The winner of the 1998 Tony and Drama Critics Award for Best Play and the 1996-1997 Olivier and Evening Standard Awards for Best Comedy in London, Art has become an international phenomenon, being translated into at least 20 languages and now in Boston as part of an extensive cross-country tour.
Perhaps the play's popularity lies in its simplicity, for if ever there was a stage work based on the proverbial "two boards and a passion" theory, this is it. The plot, if 90 minutes (with no intermission) of escalating talk can be so described, revolves around a large, white-on-white painting that Serge (Cotter Smith), a Parisian dermatologist, has purchased for 200,000 francs. The painting, glowing with a kind of inner light and taking center stage, becomes the subject of a debate, kicked off when Serge shows it to his friend Marc (Judd Hirsch), an aeronautical engineer, and his other friend Yvan (Jack Willis), a stationery salesman.
Don't pay too much attention to the job descriptions, however, because they are an afterthought. In fact, life outside the stripped-down living room, designed with a attention to minimalism by Mark Thompson that can transform one man's apartment to another's merely by changing the painting on the wall, hardly matters.
What matters is what the painting does to the relationships at hand. Marc, Serge's best friend, is the central character, and he takes the purchase of the painting as a personal affront. He challenges Serge's sanity, his taste, and his motives for spending so much money on an object that Marc considers worthless. Yvan, the more rational fulcrum between the two, is called on to decide the question, yet he equivocates, not wanting to insult either friend. He, then, becomes the butt of their anger for not taking a stand.
You can imagine that the success of this play ultimately depends on casting--which in this case is impeccable with Judd Hirsch as the testy Marc, Cotter Smith as a sarcastic but urbane Serge, and the volcanic Jack Willis as Yvan--but also on the timing of the actors, each of whom must turn in an instant to deliver the emotional shifts. Matthew Warchus, who directed the play in London and New York, seems to have paid particular attention to that fact, shaping this production in such a way that it seems even sharper than in the play's initial Broadway outing. (Hirsch played the same role on Broadway and in London. Willis may be remembered fondly by Boston audiences for his many appearances at the American Repertory Theatre and at Huntington Stage.)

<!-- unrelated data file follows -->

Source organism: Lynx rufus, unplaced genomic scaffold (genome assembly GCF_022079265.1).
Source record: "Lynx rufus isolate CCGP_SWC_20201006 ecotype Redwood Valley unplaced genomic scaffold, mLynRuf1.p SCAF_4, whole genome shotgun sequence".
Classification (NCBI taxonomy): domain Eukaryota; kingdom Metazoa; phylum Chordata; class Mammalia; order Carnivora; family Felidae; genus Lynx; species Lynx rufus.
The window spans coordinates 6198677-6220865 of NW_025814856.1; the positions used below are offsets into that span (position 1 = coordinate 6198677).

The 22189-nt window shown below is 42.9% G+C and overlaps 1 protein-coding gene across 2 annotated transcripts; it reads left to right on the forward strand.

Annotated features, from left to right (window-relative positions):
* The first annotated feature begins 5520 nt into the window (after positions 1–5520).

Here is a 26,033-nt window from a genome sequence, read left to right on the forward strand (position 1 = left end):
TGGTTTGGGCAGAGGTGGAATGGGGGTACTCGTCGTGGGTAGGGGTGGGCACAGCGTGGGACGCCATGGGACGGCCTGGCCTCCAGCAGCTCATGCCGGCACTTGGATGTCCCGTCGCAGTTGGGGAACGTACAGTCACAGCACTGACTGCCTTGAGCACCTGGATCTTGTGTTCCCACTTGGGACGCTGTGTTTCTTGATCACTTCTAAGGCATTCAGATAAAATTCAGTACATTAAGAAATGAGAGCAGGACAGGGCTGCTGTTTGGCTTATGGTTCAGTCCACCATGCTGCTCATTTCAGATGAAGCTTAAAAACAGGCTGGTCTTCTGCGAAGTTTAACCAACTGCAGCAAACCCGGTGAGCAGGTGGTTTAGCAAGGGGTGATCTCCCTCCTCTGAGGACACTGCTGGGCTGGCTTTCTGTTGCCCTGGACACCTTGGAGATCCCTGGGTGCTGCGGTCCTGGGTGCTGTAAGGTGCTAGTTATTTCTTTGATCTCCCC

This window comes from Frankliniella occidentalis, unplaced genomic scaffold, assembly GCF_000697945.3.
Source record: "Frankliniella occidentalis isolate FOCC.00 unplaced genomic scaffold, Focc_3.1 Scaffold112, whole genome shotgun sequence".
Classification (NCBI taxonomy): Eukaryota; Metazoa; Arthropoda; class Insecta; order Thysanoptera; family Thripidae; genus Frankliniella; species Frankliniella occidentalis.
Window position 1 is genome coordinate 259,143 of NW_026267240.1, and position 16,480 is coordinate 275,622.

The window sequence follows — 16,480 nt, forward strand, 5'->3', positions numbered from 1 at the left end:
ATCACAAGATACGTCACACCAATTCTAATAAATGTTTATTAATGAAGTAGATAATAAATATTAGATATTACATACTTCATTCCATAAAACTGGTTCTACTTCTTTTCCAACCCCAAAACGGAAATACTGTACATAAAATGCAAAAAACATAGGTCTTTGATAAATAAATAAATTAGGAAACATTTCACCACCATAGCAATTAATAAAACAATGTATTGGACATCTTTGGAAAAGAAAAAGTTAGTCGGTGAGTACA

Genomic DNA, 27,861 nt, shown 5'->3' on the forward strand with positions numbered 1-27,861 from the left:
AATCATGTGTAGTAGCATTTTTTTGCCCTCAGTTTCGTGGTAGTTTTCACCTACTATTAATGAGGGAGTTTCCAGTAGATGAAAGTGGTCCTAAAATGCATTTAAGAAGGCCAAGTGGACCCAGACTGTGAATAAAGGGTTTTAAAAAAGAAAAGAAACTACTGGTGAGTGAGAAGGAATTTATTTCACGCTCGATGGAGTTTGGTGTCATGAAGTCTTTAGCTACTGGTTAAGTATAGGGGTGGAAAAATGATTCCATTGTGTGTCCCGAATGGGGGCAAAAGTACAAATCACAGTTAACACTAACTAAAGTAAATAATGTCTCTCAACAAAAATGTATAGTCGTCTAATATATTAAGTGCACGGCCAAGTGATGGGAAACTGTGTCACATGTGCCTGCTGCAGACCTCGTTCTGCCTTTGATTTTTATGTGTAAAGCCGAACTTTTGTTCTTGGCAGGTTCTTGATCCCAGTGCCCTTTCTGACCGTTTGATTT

As the play progresses, the importance of the purchase recedes in favor of a truth game the men inflict on each other, disclosing opinions they had surpressed in the name of friendship. Yvan is the first to break down, in a hysterical outburst about the names on his upcoming wedding invitation, then about the loneliness that has dogged his life. As the layers peel back, Marc's dependency on Serge and the hurt he feels as Serge leaves him behind in this exploration of a new passion is made clear. The arguments end up in physical violence before a sacrifice is made for the sake of preserving the friendship. Watching the play again two years later, I wondered how the same situation would play out if three women were involved.
Just as Art asks its characters to re-examine their basic core, Art also asks us to consider the strength of our opinions and how they are formed, whether by influence from others or through a genuine soul-search or attraction. It's to Reza's credit, and to the skill of three fine actors, that the repartee holds such meaning beyond the laughter.